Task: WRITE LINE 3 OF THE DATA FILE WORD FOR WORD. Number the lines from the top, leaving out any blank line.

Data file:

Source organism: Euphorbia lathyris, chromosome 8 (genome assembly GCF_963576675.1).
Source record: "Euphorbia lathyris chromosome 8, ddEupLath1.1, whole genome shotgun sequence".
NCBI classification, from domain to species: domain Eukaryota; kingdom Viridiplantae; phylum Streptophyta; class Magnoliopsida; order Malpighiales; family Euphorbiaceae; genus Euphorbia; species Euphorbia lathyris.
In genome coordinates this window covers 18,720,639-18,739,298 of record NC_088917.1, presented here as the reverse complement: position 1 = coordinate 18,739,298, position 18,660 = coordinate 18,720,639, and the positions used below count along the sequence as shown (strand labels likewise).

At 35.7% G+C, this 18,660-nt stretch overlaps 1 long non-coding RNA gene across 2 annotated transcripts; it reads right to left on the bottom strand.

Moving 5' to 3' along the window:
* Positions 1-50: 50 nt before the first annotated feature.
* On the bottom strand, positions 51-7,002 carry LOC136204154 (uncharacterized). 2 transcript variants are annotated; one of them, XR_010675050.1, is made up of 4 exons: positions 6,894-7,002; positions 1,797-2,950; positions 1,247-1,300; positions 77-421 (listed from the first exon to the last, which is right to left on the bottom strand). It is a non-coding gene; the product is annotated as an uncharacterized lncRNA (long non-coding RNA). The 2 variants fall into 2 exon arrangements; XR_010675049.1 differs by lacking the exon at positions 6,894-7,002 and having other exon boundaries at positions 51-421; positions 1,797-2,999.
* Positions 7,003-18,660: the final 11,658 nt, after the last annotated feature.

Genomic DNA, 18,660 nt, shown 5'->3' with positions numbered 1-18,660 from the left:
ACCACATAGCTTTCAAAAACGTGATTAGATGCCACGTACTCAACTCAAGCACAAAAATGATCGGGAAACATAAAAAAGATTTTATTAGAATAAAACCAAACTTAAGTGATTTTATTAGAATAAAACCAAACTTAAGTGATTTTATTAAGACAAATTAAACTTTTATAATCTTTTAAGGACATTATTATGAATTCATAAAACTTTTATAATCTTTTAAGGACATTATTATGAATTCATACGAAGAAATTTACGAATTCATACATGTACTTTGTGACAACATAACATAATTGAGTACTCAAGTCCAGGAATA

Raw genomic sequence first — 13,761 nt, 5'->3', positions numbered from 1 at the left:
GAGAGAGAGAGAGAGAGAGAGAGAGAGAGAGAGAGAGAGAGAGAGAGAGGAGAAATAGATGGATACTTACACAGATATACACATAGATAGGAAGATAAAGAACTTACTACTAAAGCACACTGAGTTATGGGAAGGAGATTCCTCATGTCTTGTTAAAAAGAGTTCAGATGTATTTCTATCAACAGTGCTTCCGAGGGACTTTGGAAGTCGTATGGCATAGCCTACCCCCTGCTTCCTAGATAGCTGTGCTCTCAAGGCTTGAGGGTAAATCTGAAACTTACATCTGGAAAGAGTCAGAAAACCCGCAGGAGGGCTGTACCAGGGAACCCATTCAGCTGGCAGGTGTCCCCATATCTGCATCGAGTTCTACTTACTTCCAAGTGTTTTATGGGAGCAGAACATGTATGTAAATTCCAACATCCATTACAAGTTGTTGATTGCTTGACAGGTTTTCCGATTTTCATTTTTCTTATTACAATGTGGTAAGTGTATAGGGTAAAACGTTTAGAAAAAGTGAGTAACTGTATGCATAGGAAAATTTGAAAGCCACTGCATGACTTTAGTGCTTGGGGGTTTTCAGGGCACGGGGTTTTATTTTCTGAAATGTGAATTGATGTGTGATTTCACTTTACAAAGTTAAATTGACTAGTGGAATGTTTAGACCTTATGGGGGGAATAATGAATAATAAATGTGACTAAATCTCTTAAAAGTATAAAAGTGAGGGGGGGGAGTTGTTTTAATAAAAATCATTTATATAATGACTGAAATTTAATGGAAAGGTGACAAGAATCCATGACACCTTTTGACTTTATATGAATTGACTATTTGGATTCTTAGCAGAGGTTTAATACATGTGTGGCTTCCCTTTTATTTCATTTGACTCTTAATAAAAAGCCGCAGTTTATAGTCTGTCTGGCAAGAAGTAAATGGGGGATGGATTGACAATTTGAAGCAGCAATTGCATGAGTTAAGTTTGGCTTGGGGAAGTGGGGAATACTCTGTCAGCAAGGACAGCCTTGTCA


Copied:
NCBI classification, from domain to species: domain Eukaryota; kingdom Viridiplantae; phylum Streptophyta; class Magnoliopsida; order Malpighiales; family Euphorbiaceae; genus Euphorbia; species Euphorbia lathyris.